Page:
Split in shorter distances

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This topic contains 2 replies, has 3 voices, and was last updated by  GTF 12 years, 2 months ago.

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  • #5666


    It seems a consensus that in distance runing races the best times usually are run with an even split (or close to).  Is this also applied to shorter track races, such as 1500m, 800m or even 400m?  If yes, then I am really puzzled by what I saw recently in a T&F event for middle and high school students. There the second half times are always significantly slower than the first half times for all three distances. For example , the leaders in 800m for middle school boys go with a 58-65 split, which is very uneven to me.  It cannot be due to inexperience, as the leaders all come from schools with well-organized T&F teams with full-time coaches, and many of the leaders have placed very well in previous years. So if even split is important, why the coaches have not worked on it?

  • #21838


    Well, it is a bit more tricky topic with the middle distances and with high school events in general.

    First, the high school angle. Even well organized teams with full time coaches often have athletes who bolt out early on in the race and then settle back into race pace. Very fast starts are the norm in high school. You see less of this as the experience and maturity of the runners increase.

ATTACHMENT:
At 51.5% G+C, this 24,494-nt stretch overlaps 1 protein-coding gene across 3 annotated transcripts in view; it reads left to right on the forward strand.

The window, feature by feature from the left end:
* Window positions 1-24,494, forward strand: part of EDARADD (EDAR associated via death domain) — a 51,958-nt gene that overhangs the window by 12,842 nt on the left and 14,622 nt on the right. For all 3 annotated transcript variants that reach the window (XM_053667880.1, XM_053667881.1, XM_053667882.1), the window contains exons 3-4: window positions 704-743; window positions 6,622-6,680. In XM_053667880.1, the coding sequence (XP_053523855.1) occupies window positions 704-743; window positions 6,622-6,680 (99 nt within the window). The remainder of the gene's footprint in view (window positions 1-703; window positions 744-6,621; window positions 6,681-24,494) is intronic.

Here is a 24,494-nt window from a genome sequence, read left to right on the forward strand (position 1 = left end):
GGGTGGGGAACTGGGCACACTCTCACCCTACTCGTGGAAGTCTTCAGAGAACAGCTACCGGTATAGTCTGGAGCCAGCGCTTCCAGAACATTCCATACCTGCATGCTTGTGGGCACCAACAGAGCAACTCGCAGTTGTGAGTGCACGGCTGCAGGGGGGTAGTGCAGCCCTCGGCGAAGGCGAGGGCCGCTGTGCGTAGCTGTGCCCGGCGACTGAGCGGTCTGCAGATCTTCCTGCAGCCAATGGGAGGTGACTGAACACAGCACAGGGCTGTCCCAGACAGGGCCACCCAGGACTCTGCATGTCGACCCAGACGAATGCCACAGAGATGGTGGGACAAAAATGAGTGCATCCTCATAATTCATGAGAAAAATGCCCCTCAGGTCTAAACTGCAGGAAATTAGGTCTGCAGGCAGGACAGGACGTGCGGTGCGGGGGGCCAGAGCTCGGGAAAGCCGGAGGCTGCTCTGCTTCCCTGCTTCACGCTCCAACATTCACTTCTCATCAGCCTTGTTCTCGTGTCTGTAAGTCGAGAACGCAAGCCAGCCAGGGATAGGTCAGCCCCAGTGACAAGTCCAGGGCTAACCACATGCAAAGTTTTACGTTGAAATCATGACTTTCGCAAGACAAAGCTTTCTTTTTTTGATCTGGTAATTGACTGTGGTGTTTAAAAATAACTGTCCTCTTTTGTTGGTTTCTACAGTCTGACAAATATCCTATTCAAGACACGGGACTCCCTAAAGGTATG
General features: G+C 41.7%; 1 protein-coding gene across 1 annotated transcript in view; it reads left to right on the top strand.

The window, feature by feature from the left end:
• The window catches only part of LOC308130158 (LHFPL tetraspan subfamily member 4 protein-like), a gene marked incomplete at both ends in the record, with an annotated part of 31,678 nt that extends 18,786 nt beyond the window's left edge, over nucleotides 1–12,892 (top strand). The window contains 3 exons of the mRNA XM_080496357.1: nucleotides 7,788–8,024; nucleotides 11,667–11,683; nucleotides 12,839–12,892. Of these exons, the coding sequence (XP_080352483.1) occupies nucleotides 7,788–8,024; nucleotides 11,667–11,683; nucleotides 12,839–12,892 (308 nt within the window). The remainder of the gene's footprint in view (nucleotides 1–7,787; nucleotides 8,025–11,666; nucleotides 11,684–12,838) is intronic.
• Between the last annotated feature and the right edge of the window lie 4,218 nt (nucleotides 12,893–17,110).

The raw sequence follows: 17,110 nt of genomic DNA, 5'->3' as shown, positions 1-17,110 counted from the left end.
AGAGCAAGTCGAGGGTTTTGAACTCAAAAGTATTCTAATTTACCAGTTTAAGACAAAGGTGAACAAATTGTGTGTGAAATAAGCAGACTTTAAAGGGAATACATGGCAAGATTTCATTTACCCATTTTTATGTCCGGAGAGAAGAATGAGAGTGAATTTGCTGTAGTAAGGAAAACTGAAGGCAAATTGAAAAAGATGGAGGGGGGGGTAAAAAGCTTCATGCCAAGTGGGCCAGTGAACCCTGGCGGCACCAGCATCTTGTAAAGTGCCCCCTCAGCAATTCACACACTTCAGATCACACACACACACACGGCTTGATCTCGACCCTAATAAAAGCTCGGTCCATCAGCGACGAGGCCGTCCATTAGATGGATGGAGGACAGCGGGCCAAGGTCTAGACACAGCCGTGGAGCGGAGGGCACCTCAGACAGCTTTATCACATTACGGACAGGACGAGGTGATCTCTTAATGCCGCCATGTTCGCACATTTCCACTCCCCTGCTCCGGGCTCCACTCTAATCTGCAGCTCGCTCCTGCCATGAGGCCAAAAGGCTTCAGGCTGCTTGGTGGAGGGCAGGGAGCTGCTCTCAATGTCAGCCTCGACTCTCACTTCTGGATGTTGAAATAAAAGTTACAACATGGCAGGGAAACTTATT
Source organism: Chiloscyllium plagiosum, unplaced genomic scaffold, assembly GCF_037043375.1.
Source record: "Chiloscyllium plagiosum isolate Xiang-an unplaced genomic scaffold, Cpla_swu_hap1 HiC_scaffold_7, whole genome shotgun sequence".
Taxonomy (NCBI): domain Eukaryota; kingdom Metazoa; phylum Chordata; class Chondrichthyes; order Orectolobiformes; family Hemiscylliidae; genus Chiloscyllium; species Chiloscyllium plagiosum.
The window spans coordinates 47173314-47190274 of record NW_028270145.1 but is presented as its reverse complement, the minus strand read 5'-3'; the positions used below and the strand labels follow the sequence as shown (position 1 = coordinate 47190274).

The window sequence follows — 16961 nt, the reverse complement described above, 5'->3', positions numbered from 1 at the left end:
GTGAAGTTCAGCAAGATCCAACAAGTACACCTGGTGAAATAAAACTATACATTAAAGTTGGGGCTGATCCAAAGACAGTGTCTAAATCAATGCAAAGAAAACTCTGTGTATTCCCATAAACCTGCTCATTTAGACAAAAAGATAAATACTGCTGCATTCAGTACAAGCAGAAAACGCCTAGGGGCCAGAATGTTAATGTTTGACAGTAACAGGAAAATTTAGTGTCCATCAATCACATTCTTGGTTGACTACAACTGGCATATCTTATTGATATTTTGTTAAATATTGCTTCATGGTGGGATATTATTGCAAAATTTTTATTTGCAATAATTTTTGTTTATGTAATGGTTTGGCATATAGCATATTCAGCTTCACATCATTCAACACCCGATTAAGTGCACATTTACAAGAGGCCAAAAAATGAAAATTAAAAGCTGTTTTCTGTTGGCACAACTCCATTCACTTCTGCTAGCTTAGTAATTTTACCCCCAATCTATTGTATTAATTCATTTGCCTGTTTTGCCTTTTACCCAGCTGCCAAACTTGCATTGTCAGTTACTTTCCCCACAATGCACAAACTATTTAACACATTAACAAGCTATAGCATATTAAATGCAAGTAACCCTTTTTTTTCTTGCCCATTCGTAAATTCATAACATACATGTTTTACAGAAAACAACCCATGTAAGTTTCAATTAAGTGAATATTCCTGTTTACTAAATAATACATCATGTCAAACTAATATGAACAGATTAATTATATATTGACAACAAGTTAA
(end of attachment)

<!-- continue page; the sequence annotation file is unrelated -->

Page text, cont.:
Second, the middle distance angle. Especially in the 800, it seems like running positive splits (first lap faster than the second) is the preferred way to run. There are a couple of ideas that I am aware of for why this may be better. First, it's a short and high speed race, which makes it hard to pass. If you have to get out hard to get in position, that may be better than running even splits and having to pass the whole pack at a sprinting speed in a very short amount of time. Second, some people suggest that you can take advantage of anaerobic fitness early in a short race like an 800 but you can't late. This means you can take off at a full sprint for the first 100, then settle back into race pace. The result of that strategy could explain splits where your first lap is 1-2 seconds faster than your second.

    Of course, as a long distance runner, I was never very good at the middle distance events and even splits always worked best for me. I know there are a few people around here who are/were middle distance runners who may be able to shed some more light on the topic (and maybe, while they are at it, tell me whether or not I was being fed a line of bull with the anaerobic fitness point).

  • #21839


    Races are primarily competitive affairs and time is typically a secondary concern, at best.  Splitting evenly requires a certain discipline in racing, which can feed directly from racing experience, something which young runners often have not developed. 

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